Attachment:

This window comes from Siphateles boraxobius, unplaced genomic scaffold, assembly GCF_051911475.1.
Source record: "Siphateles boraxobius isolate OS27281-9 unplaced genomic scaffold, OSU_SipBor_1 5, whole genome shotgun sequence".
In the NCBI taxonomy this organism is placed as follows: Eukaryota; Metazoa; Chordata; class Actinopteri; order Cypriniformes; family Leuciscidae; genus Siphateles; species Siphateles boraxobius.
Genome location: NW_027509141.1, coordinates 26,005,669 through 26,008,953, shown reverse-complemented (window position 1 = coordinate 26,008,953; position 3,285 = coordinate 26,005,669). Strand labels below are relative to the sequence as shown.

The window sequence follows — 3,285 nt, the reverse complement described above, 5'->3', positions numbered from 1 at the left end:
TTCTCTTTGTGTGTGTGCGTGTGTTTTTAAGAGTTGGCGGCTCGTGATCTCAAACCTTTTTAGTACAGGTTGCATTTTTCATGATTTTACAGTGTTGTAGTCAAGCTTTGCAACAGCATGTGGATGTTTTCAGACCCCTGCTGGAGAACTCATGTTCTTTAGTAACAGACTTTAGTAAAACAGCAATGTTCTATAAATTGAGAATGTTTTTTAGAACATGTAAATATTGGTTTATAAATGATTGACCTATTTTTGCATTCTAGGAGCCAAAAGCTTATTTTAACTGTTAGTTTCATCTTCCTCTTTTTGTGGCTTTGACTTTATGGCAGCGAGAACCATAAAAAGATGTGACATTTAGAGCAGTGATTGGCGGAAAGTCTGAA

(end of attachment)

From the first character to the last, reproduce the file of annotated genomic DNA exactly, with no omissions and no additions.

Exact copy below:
This window comes from Siphateles boraxobius, unplaced genomic scaffold, assembly GCF_051911475.1.
Source record: "Siphateles boraxobius isolate OS27281-9 unplaced genomic scaffold, OSU_SipBor_1 5, whole genome shotgun sequence".
In the NCBI taxonomy this organism is placed as follows: Eukaryota; Metazoa; Chordata; class Actinopteri; order Cypriniformes; family Leuciscidae; genus Siphateles; species Siphateles boraxobius.
Genome location: NW_027509141.1, coordinates 26,005,669 through 26,008,953, shown reverse-complemented (window position 1 = coordinate 26,008,953; position 3,285 = coordinate 26,005,669). Strand labels below are relative to the sequence as shown.

The window sequence follows — 3,285 nt, the reverse complement described above, 5'->3', positions numbered from 1 at the left end:
TTCTCTTTGTGTGTGTGCGTGTGTTTTTAAGAGTTGGCGGCTCGTGATCTCAAACCTTTTTAGTACAGGTTGCATTTTTCATGATTTTACAGTGTTGTAGTCAAGCTTTGCAACAGCATGTGGATGTTTTCAGACCCCTGCTGGAGAACTCATGTTCTTTAGTAACAGACTTTAGTAAAACAGCAATGTTCTATAAATTGAGAATGTTTTTTAGAACATGTAAATATTGGTTTATAAATGATTGACCTATTTTTGCATTCTAGGAGCCAAAAGCTTATTTTAACTGTTAGTTTCATCTTCCTCTTTTTGTGGCTTTGACTTTATGGCAGCGAGAACCATAAAAAGATGTGACATTTAGAGCAGTGATTGGCGGAAAGTCTGAA